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Open Access Highly Accessed Research article

Economic burden of diabetes mellitus in the WHO African region

Joses M Kirigia*, Hama B Sambo, Luis G Sambo and Saidou P Barry

BMC International Health and Human Rights 2009, 9:6  doi:10.1186/1472-698X-9-6

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Discussion of estimation parameters

Abdesslam Boutayeb   (2012-09-28 17:17)  Faculty of Sciences, University Mohamed Ier, Oujda, Morocco email

In this paper published by Kirigia et al.(1), the authors have interestingly estimated the economic burden of diabetes mellitus in the 46 countries of the WHO African region. The economic burden analysis was carried out for three groups of countries, namely a first group of six countries with gross national income (GNI) per capita greater than 8000 international dollars(Int$), a second group of six countries with GNI between 2000 Int$ and 7999 Int$, and finally a third group of 33 countries with GNI less than 2000 Int$. GNI for Zimbabwe was missing.
Following Barcelo et al.(2), the authors used standard cost-of-illness methods to evaluate:
(1) The direct cost borne by the health systems and the families
(2) The indirect costs through losses of productivity due to premature mortality, permanent disability and temporary disability caused by diabetes.
The economic cost of diabetes was estimated on the basis of the average prevalence of diabetes in each group with the followings assumptions:
(a) The number of people with Type 2 diabetes represents 90% of the total number of diabetes patients and the remaining 10% were supposed to have Type 1 diabetes (page 1 of appendix, (A) Population )
(b) The total number of people in need of insulin (NI) is equal to all the Type 1 diabetes patients ( 97400, 53600 and 551000 in group 1, 2 and 3 respectively) plus 5% of the Type 2 patients (48700, 26800 and 275500 in group 1, 2 and 3 respectively) ( page 3 of appendix, (F) Insulin )
(c) The total number using syringes is equal to NI as defined in (b)
( page 4 of appendix, (G) Syringes )
(d) The number of people using reagent strips is equal to NI (defined in (b))
( page 4 of appendix, (H) Reagent strips )
(e) The number of people using glucose meters is equal to NI (defined in (b)) ( page 4 of appendix, (I) Glucose meters )
(f) The number of patients hospitalized is equal to NI as defined in (b) (page 4 of appendix, (L) Cost of Hospitalizations)
The efforts devoted by the authors to carry out this interesting study are praiseworthy. However, I would like to address the following comments:
C1) For people needing insulin, the numbers computed for the 5% of people with Type 2 diabetes are overestimated. In fact the numbers used by the authors represent (wrongly) 5% of the total numbers of diabetes patients:
(48700 = 5%*974000; 26800 = 5%*536000 and 275500 = 5%*5510000).
Consequently, the total number in need of insulin in group 1, 2 and 3 should be respectively 141200, 77700 and 798950 instead of NI1=146100, NI2=80400 and NI3=826500 used by the authors.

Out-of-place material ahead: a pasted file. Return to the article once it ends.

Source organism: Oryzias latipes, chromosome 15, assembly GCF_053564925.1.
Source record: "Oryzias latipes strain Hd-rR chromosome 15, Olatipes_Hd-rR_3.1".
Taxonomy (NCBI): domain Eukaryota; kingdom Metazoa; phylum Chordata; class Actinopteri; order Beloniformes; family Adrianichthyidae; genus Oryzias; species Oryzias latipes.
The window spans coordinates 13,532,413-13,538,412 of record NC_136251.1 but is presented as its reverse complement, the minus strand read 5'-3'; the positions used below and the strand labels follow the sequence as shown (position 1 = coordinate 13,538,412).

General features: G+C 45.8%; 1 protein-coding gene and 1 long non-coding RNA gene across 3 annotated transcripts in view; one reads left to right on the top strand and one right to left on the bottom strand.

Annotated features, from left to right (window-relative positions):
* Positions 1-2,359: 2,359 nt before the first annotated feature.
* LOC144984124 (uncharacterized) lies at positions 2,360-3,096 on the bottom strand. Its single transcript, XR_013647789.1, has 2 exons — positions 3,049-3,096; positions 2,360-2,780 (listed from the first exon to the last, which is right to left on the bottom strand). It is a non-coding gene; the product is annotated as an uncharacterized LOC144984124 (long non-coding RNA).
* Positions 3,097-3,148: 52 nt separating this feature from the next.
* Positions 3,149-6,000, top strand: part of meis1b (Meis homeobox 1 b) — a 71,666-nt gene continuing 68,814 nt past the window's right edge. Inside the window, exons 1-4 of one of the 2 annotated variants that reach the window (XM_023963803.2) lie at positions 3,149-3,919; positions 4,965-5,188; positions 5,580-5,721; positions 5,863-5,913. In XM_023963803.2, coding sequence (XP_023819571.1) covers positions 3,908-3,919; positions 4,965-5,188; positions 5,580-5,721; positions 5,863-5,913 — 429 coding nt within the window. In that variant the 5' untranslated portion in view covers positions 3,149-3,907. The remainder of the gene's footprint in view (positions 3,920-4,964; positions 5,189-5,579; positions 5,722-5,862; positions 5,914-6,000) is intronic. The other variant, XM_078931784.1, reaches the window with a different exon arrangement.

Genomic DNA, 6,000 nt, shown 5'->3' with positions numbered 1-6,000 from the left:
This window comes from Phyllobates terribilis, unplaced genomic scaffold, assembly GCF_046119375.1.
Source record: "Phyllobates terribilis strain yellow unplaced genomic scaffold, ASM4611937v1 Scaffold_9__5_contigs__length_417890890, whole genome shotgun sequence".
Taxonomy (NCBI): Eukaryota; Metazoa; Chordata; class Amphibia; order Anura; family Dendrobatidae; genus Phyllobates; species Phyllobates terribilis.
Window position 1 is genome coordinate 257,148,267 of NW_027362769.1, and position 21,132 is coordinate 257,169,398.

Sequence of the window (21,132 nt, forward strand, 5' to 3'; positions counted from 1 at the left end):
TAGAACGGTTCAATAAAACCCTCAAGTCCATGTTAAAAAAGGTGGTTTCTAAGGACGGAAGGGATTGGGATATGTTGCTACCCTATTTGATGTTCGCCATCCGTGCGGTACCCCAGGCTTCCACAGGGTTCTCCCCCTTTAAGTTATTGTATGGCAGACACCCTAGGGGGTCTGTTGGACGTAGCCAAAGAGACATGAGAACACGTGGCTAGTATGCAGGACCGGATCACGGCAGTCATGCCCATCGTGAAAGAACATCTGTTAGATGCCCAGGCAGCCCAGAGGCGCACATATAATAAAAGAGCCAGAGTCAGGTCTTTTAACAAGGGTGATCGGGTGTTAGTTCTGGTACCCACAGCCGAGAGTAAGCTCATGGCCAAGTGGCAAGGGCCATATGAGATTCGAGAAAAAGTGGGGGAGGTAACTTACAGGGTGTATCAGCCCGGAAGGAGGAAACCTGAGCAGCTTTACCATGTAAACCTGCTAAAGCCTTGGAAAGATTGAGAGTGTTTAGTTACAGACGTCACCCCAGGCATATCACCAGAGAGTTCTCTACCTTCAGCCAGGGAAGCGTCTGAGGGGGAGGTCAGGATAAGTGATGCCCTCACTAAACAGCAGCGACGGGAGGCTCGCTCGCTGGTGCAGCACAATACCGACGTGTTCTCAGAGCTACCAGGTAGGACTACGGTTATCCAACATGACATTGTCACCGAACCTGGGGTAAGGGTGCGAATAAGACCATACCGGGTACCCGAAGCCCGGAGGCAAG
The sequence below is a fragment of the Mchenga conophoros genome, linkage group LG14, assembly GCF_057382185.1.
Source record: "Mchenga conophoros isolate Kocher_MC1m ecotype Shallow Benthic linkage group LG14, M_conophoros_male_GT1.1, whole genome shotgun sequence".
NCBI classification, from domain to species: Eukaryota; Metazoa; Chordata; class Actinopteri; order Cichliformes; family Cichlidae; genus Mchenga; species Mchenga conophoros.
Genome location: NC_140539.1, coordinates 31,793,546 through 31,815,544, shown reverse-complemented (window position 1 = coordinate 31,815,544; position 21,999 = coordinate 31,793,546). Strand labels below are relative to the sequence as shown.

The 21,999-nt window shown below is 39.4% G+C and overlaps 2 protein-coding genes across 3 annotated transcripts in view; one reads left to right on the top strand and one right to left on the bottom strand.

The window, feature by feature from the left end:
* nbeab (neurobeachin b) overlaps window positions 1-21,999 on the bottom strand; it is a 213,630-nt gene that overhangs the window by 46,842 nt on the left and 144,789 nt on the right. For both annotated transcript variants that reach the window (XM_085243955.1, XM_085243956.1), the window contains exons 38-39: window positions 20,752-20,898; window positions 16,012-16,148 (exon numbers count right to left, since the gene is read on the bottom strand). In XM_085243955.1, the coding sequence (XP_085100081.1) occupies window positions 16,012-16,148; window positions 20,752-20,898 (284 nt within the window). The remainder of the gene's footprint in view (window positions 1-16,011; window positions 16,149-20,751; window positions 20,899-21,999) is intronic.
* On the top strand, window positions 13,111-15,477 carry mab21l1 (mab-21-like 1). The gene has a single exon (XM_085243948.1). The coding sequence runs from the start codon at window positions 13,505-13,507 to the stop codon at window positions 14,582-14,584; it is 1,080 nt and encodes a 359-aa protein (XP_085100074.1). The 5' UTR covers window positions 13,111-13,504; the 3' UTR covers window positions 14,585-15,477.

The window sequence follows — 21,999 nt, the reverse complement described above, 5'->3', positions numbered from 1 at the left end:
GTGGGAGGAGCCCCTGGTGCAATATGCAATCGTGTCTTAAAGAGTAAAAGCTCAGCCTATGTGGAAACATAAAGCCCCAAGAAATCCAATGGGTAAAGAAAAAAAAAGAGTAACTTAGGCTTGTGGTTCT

C2) The same ��wrong�� numbers NI1 , NI2 and NI3 are used to estimate:
(G) The cost of Syringes, (H) the cost of reagent strips, (I) the cost of glucose meters, and (L) the cost of Hospitalizations.
C3) In page 3, the authors explain how the Mauritanian Lipid test cost of Int$28.9 was obtained but in page 6 of appendix, the value of Int$29 for lipid profile is used in group1 while Mauritania belongs to Group3.
C4) More importantly, the authors assumed that only people using insulin (Type 1 + 5% of Type 2) were using reagent strips and glucose meters. This assumption is controversial because the vast majority of the literature on diabetes (3-6) recommends that people with Type 2 diabetes on insulin and/or tablets should regularly control their blood glucose, while the authors have considered only one HBA test per year.
C5) Similarly, the authors assumed that only people using insulin (Type 1 + 5% of Type 2) were facing hospitalization. This may be true in the case of hypoglycemic coma but in general, diabetes patients not using insulin are also susceptible to need hospitalizations especially with age and bad control.

1. Kirigia JM, SamboHB, Sambo LG and Barry SP. Economic burden of diabetes mellitus in the WHO African region. BMC International Health and Human Rights 2009, 9:6
2. Barcelo A, Aedo C, Rajpathak S, Robles S: The cost of diabetes in Latin America and the Caribbean. Bulletin of the World Health Organization 2003, 81:19-27.
3. IFD. IFD Diabetes Atlas. 15th edition, International Diabetes Federation, Brussels, 2011
4. UKPDS (U.K. Prospective Diabetes Study) Group. 1998. ��Intensive Blood-Glucose Control with Sulphonylureas or Insulin Compared with Conventional Treatment and Risk of Complications in Patients with Type 2 Diabetes (UKPDS 33).�� Lancet 1998, 352 (9131): 837��53
5. Venkat KM, Zhang NP, Kanaya AM, Williams DE, Engelgau MM, Imperatore G ,and Ramachandran A. Diabetes: The Pandemic and Potential Solutions. In Disease Control Priorities in Developing Countries, chapter 30. Jamison DT et al editors. Washington (DC): World Bank 2006
6. Bjo��rk S. The cost of diabetes and diabetes care. Diabetes Research and Clinical Practice. 2001, 54 , suppl 1: S13-S18
7. Boutayeb A, Boutayeb S. The burden on Non Communicable Diseases in developing countries. Int J Equity Health; 2005:4(1):2

Competing interests

The author declares that He has no competing interests


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